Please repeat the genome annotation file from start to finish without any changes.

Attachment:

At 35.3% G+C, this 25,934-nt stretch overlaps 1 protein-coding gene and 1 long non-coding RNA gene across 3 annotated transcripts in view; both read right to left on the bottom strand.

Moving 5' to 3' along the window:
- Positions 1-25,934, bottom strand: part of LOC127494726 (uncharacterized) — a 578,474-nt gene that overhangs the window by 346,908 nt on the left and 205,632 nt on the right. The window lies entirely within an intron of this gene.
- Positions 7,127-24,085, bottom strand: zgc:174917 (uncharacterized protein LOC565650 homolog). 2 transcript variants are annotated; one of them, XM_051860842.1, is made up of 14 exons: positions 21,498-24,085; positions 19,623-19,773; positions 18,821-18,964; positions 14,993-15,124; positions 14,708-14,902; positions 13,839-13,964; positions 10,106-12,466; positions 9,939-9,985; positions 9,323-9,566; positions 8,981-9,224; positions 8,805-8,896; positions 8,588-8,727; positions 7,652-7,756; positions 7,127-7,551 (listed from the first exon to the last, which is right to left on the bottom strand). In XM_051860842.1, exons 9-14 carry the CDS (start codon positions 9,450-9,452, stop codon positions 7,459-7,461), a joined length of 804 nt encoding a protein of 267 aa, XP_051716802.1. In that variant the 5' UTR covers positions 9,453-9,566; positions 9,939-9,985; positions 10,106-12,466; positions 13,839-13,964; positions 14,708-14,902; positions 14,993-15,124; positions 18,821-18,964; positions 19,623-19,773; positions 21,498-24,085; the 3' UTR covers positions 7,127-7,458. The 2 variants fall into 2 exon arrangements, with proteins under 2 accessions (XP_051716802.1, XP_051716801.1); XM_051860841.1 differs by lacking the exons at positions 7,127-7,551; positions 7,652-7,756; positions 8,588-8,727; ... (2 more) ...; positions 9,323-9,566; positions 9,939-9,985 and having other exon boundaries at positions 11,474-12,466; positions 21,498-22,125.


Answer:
At 35.3% G+C, this 25,934-nt stretch overlaps 1 protein-coding gene and 1 long non-coding RNA gene across 3 annotated transcripts in view; both read right to left on the bottom strand.

Moving 5' to 3' along the window:
- Positions 1-25,934, bottom strand: part of LOC127494726 (uncharacterized) — a 578,474-nt gene that overhangs the window by 346,908 nt on the left and 205,632 nt on the right. The window lies entirely within an intron of this gene.
- Positions 7,127-24,085, bottom strand: zgc:174917 (uncharacterized protein LOC565650 homolog). 2 transcript variants are annotated; one of them, XM_051860842.1, is made up of 14 exons: positions 21,498-24,085; positions 19,623-19,773; positions 18,821-18,964; positions 14,993-15,124; positions 14,708-14,902; positions 13,839-13,964; positions 10,106-12,466; positions 9,939-9,985; positions 9,323-9,566; positions 8,981-9,224; positions 8,805-8,896; positions 8,588-8,727; positions 7,652-7,756; positions 7,127-7,551 (listed from the first exon to the last, which is right to left on the bottom strand). In XM_051860842.1, exons 9-14 carry the CDS (start codon positions 9,450-9,452, stop codon positions 7,459-7,461), a joined length of 804 nt encoding a protein of 267 aa, XP_051716802.1. In that variant the 5' UTR covers positions 9,453-9,566; positions 9,939-9,985; positions 10,106-12,466; positions 13,839-13,964; positions 14,708-14,902; positions 14,993-15,124; positions 18,821-18,964; positions 19,623-19,773; positions 21,498-24,085; the 3' UTR covers positions 7,127-7,458. The 2 variants fall into 2 exon arrangements, with proteins under 2 accessions (XP_051716802.1, XP_051716801.1); XM_051860841.1 differs by lacking the exons at positions 7,127-7,551; positions 7,652-7,756; positions 8,588-8,727; ... (2 more) ...; positions 9,323-9,566; positions 9,939-9,985 and having other exon boundaries at positions 11,474-12,466; positions 21,498-22,125.